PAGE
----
At the same time, technology can produce new opportunities for learning in the workplace and the home. Audiovisual courses can teach workers how to use new techniques and equipment, and computers can help them prepare for new fields. In the home, personal computers can put all the world's great art, literature, and drama at a family's fingertips. Two-way cable television stations can bring classroom instruction into the living room, and new techniques of viewer participation can enable people in the home to take tests and practice skills. If we apply technology to education with thoughtful skill, good education will be available to all. Education and technology will enable all to participate fully in the wonders and benefits of American life.
One area where those wonders and benefits is most apparent is space. It's long been a goal of our space shuttle, the program, to some day carry citizen passengers into space. Until now, we hadn't decided who the first citizen passenger would be. But today I'm directing NASA to begin a search in all of our elementary and secondary schools and to choose as the first citizen passenger in the history of our space program one of America's finest—a teacher.
Now, I promise you there will be a little bit of voluntarism in that, also. [Laughter] But when that shuttle lifts off, all of America will be reminded of the crucial role that teachers and education play in the life of our nation. I can't think of a better lesson for our children and our country.
So, now we know that there's reason for hope. We can see an exciting future, but we also know what the current problems are. We've defined them, studied them, quantified them. We've made some progress in combating them, but not enough. Now is the time to set ourselves some additional challenges.
We've slowed the downward trend in SAT scores in the past few years. We may even have ended that trend. But that isn't enough. We have to do better. We have to challenge ourselves further, and we must challenge ourselves as individuals. The state can't do it for us. This town and the Federal Government can't do it for us. We have to challenge ourselves to get moving again.
I propose that, like an Olympic athlete, we set ourselves some goals—four specific challenges—and go for it.
Before this decade is out, scholastic aptitude test scores should regain at least half the losses of the last 20 years—a big challenge. And we know what hurdles lie ahead, but it's doable if we try.
Another challenge before this decade is out: States should reduce their high school dropout rates to less than 10 percent. A big task? You bet. But from the teachers and principals and administrators that I've met over the past 3 1/2 years, believe me, they've—or should I say, you?—are up to the challenge.
Challenge number three: Violence in the schools is, in some ways, the toughest of our problems. But, again, I know we're up to it. Already school and community concern has begun to pay off. A Gallup Poll now shows that the number of parents with children in public schools who cite violence as their major concern is down from 29 percent last year to 23 percent this year. And that's reason to cheer. But, again, it's not enough. We have to do better.
So, here's our goal: Before this decade is out, every school in the Nation should have adopted clear discipline codes, and the percentage of parents who cite school safety as a major concern should be half of what it is now.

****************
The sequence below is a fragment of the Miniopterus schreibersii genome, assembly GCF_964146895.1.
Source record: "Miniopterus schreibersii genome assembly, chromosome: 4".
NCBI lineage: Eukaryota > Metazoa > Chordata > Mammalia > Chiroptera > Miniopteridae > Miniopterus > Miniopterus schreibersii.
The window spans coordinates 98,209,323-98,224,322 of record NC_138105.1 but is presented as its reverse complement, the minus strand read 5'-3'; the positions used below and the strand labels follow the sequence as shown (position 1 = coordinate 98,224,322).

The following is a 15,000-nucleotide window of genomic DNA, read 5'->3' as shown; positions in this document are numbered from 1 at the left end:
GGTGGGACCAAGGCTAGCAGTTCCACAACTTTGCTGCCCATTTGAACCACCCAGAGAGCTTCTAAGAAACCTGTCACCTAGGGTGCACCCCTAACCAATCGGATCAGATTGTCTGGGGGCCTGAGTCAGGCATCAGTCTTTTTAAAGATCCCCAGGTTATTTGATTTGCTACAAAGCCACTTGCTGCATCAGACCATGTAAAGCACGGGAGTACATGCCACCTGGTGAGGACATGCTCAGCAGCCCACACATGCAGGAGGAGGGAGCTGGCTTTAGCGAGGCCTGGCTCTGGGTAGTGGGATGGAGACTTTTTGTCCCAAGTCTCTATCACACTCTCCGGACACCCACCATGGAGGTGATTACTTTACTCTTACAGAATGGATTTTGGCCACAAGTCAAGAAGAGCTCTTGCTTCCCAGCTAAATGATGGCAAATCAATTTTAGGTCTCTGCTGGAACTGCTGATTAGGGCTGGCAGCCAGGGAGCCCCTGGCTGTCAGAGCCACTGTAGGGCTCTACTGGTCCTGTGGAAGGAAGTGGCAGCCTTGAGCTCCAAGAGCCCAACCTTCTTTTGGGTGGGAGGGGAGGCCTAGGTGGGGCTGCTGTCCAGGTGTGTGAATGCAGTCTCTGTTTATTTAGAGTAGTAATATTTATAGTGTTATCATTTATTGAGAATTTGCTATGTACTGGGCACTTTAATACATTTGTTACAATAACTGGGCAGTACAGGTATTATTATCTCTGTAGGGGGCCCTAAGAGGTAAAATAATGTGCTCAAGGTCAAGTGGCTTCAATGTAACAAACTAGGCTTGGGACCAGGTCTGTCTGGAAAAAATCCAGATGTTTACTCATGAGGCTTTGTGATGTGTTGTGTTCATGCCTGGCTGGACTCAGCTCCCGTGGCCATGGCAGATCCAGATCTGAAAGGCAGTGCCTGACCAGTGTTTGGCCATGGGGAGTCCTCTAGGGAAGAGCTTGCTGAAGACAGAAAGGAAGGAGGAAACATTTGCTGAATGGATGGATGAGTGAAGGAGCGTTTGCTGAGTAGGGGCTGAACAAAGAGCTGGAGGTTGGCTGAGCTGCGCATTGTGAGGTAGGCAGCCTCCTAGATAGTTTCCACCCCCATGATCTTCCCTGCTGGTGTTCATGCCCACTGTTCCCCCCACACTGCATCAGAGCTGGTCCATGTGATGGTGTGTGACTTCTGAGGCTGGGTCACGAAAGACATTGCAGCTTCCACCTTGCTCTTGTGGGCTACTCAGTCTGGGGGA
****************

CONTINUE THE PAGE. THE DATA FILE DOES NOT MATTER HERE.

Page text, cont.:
You know, our country is perfectly poised to meet these challenges and reach these heights. So many things have begun righting themselves the past few years, or, I should say, you have helped right them. It's a time of good feeling about the future. It's a time of progress. And we're showing ourselves again that effort and dedication and tenacity really make a difference.
As a young fellow said recently, "America's on top again." And we can reach the top in education again, if only we try.
And that brings me to a fourth and last challenge. We can judge our success in turning the schools around by measuring public confidence in the schools. In 1980 only 35 percent of Americans gave the schools an "A" or even a "B" when they were asked to grade them in a poll. Well, the latest Gallop Poll shows 42 percent now give the schools an "A" or a "B." That's a solid increase, but it's not enough. We have to do better. We've got to challenge ourselves further. And so, before the decade is out, this general level of confidence in our schools should grow at least another 20 percent so that a solid majority of our people give our schools an "A" or a "B"—no, make that an "A+" or a "B+."
Less than 2 years ago, one of our great Olympic heroes, Jeff Blatnick, was lying in a operating room being operated on for cancer. He vowed he'd come back, reach his potential, and meet his destiny. And a few weeks ago, we saw him drop to his knees in joy and thanks when he won an Olympic gold medal in wrestling.
My friends, there's nothing we can't do if we set our minds to it. There's nothing we can't achieve. And like those shining young men and women that we sent to the Olympics, we'll stick to these goals; we'll meet them; and this will change our country. We will continue to be what we've already started to be: America reemergent on the scene, full of dynamism and vision; America renewed in a golden age of learning.
I thank you for inviting me here today. It's an honor to meet these scholastic heroes, our Olympians of the classroom. And as school doors open this week and you and 45 million of your fellow students return to your classrooms, I wish you success in your studies, success in helping America meet these great challenges for excellence in education in the 1980's and beyond.
Thank you. God bless you all.